ATLANTA — The Supreme Court’s ruling in Dobbs v. Jackson has resulted in building concern among the LGBT community. Many are worried rights such as access to contraception, same-sex relationships and same-sex marriages could be at risk after Friday’s ruling.
Andrea Young, executive director of the ACLU of Georgia, disapproved of the High Court’s decision on Dobbs, which effectively overturned Roe v. Wade. Young called the decision devastating for women’s health and their right to make private and personal decisions.
“It feels like this is a court from the 19th century,” Young said. “There is a real threat. The kind of reasoning that allows you to overthrow a 50-year precedent opens the door to certainly overturn less robust and less long-lasting precedence. Anything is up for grabs now. We don’t know what the boundaries are of this court.”
Jeff Graham, executive director of Georgia Equality, said the Supreme Court’s decision had a direct impact on the LGBT community.
“It has an immediate impact on members of the transgender community, limiting their access to healthcare services that may be needed to save their life, that may be needed to protect them and certainly needed to protect their bodily autonomy and right to freedoms,” Graham said. “We do need to be very concerned about what the future holds.”
In his concurring opinion on Dobbs, Supreme Court Justice Clarence Thomas said the court should reconsider precedents set in cases that established access to contraception and same-sex marriage as federally protected rights. While many feared the Dobbs ruling would open the door to overturn previous major decisions, Graham said there was no need to panic because there wasn’t an imminent, broad implication to go after other rights as of yet.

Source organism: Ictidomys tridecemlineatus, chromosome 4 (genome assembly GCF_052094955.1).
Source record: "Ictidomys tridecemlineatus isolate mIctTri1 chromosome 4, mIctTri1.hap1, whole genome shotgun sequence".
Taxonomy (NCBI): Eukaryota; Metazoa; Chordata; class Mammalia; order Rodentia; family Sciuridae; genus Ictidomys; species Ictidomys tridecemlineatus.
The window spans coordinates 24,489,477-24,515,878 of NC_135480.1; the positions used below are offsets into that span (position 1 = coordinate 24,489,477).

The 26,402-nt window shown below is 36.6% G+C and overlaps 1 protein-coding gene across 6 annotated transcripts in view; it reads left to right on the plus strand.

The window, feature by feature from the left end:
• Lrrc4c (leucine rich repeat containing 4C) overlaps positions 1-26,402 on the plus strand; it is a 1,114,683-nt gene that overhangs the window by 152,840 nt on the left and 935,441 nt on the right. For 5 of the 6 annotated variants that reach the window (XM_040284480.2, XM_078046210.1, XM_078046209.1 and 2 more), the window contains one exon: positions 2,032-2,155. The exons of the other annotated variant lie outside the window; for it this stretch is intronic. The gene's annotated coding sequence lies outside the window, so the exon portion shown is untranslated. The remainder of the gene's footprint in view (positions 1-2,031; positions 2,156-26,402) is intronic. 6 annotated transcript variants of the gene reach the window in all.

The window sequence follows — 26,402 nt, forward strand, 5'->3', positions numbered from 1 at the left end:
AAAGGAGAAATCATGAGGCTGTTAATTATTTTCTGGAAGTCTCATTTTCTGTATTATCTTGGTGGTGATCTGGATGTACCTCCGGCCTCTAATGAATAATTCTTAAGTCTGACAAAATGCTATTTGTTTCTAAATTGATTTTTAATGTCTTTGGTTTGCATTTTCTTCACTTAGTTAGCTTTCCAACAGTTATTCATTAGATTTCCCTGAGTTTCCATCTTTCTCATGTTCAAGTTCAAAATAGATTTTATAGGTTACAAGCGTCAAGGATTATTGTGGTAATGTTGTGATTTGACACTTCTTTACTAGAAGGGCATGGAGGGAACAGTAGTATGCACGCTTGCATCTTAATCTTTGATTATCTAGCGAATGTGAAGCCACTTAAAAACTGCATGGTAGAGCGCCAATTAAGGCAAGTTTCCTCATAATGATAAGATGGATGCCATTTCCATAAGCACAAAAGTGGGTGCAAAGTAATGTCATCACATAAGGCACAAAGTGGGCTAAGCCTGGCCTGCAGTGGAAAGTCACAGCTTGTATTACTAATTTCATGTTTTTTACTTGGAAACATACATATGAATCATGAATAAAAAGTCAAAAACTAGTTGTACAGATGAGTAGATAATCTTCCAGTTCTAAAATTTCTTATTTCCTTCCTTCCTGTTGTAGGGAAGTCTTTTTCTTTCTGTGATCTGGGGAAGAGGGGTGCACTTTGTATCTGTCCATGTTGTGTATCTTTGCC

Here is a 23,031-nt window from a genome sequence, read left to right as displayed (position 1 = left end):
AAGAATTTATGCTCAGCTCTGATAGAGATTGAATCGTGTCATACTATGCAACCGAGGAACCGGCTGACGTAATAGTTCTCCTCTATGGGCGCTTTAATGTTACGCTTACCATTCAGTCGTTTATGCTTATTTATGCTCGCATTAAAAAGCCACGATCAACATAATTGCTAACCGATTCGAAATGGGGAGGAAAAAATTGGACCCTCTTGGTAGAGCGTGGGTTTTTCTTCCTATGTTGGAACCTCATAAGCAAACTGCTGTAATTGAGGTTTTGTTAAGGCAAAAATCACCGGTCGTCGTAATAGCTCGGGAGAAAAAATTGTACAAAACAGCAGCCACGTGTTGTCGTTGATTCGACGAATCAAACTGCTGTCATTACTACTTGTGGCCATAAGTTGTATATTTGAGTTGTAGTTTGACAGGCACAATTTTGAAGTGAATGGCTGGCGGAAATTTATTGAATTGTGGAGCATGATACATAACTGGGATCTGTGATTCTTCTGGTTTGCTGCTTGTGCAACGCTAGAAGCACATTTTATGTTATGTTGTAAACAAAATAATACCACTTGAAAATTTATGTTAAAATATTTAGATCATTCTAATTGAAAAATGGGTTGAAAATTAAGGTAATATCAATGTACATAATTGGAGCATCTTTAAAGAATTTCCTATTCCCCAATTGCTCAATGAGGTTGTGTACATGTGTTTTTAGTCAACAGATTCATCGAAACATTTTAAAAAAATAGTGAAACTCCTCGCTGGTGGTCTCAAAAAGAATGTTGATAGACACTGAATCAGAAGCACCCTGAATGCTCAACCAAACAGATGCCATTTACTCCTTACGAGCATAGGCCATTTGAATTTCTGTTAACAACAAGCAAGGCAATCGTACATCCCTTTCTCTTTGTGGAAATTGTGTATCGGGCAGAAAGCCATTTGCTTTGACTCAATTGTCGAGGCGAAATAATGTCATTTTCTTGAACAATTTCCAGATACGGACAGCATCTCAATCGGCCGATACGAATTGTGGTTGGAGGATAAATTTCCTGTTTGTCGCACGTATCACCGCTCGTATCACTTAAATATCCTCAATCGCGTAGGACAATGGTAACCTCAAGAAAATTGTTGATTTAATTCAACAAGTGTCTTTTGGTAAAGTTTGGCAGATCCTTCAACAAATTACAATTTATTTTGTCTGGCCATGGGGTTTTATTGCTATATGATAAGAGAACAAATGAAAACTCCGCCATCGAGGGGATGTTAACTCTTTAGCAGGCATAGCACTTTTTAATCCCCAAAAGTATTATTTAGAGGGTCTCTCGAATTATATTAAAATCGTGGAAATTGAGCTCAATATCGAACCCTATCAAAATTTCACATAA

“All of those are rights we now see could be jeopardized in the future, but I think it’s important for folks to understand we should be outraged about these direct attacks on people who can be pregnant, because that’s a very real threat to autonomy to so much of are population,” Graham said.
Greg Nevins, senior counsel for Lambda Legal, expects current marriages to be upheld and said there has been a history of wanting to protect marriages at the federal level. Nevins said Lambda Legal is the nation’s oldest and largest civil rights organization dedicated to recognizing the civil rights of the LGBT community and those living with HIV. Nevins told 11Alive that Thomas’ comments of revisiting past decisions did not get a lot of support on the bench.
“There’s always a very strong desire in the law to preserve marriages that were legit and legal when entered into,” Nevins said. ”There are a lot of reasons reading that decision could make you nervous, but I think the arguments going on our side will carry the day.”
Young said those who disagree with the Supreme Court’s ruling on Dobbs should channel their emotions into action by electing more officials intent on restoring those rights that were lost.
“If we can expand and clarify the right to privacy in the state of Georgia, that’s a win for women’s health,” Young said. “It’s also a win for the LGBT community.”